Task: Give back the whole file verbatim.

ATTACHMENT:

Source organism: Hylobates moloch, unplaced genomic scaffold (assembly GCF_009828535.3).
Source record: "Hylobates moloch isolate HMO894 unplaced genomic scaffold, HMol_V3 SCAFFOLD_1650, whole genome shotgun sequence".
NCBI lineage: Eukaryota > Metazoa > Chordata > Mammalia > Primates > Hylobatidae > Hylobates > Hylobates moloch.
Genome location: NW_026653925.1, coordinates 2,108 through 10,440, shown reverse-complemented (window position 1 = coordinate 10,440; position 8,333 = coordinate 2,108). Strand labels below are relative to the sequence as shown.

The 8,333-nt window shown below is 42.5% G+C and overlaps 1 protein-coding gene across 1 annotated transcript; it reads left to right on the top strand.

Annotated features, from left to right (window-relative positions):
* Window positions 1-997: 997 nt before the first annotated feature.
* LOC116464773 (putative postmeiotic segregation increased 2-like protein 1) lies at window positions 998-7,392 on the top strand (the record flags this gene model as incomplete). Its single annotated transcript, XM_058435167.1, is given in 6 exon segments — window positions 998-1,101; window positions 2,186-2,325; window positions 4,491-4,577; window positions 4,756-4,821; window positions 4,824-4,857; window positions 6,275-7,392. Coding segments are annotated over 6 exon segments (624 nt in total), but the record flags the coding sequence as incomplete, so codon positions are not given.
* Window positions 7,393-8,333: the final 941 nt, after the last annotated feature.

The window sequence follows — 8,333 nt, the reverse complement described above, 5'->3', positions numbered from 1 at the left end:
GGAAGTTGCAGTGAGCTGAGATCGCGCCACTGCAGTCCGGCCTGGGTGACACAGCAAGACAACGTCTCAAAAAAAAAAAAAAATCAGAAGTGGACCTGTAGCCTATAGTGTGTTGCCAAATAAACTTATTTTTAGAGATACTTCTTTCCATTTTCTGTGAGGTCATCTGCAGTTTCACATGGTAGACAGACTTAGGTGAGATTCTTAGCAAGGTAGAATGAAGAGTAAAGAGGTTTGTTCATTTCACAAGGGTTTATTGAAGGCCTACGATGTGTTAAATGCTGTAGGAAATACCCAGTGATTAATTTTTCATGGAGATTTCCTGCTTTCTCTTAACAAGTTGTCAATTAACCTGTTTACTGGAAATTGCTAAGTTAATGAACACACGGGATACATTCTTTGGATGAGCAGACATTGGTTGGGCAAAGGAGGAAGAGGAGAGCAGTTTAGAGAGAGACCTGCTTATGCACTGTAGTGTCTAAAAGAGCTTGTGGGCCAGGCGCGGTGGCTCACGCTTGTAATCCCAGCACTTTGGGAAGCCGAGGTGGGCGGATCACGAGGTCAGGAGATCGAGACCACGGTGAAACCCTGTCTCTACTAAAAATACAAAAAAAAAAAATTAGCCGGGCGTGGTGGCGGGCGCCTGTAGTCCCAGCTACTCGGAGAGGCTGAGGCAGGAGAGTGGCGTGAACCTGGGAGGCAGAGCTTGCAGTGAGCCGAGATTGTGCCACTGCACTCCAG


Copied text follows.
Source organism: Hylobates moloch, unplaced genomic scaffold (assembly GCF_009828535.3).
Source record: "Hylobates moloch isolate HMO894 unplaced genomic scaffold, HMol_V3 SCAFFOLD_1650, whole genome shotgun sequence".
NCBI lineage: Eukaryota > Metazoa > Chordata > Mammalia > Primates > Hylobatidae > Hylobates > Hylobates moloch.
Genome location: NW_026653925.1, coordinates 2,108 through 10,440, shown reverse-complemented (window position 1 = coordinate 10,440; position 8,333 = coordinate 2,108). Strand labels below are relative to the sequence as shown.

The 8,333-nt window shown below is 42.5% G+C and overlaps 1 protein-coding gene across 1 annotated transcript; it reads left to right on the top strand.

Annotated features, from left to right (window-relative positions):
* Window positions 1-997: 997 nt before the first annotated feature.
* LOC116464773 (putative postmeiotic segregation increased 2-like protein 1) lies at window positions 998-7,392 on the top strand (the record flags this gene model as incomplete). Its single annotated transcript, XM_058435167.1, is given in 6 exon segments — window positions 998-1,101; window positions 2,186-2,325; window positions 4,491-4,577; window positions 4,756-4,821; window positions 4,824-4,857; window positions 6,275-7,392. Coding segments are annotated over 6 exon segments (624 nt in total), but the record flags the coding sequence as incomplete, so codon positions are not given.
* Window positions 7,393-8,333: the final 941 nt, after the last annotated feature.

The window sequence follows — 8,333 nt, the reverse complement described above, 5'->3', positions numbered from 1 at the left end:
GGAAGTTGCAGTGAGCTGAGATCGCGCCACTGCAGTCCGGCCTGGGTGACACAGCAAGACAACGTCTCAAAAAAAAAAAAAAATCAGAAGTGGACCTGTAGCCTATAGTGTGTTGCCAAATAAACTTATTTTTAGAGATACTTCTTTCCATTTTCTGTGAGGTCATCTGCAGTTTCACATGGTAGACAGACTTAGGTGAGATTCTTAGCAAGGTAGAATGAAGAGTAAAGAGGTTTGTTCATTTCACAAGGGTTTATTGAAGGCCTACGATGTGTTAAATGCTGTAGGAAATACCCAGTGATTAATTTTTCATGGAGATTTCCTGCTTTCTCTTAACAAGTTGTCAATTAACCTGTTTACTGGAAATTGCTAAGTTAATGAACACACGGGATACATTCTTTGGATGAGCAGACATTGGTTGGGCAAAGGAGGAAGAGGAGAGCAGTTTAGAGAGAGACCTGCTTATGCACTGTAGTGTCTAAAAGAGCTTGTGGGCCAGGCGCGGTGGCTCACGCTTGTAATCCCAGCACTTTGGGAAGCCGAGGTGGGCGGATCACGAGGTCAGGAGATCGAGACCACGGTGAAACCCTGTCTCTACTAAAAATACAAAAAAAAAAAATTAGCCGGGCGTGGTGGCGGGCGCCTGTAGTCCCAGCTACTCGGAGAGGCTGAGGCAGGAGAGTGGCGTGAACCTGGGAGGCAGAGCTTGCAGTGAGCCGAGATTGTGCCACTGCACTCCAG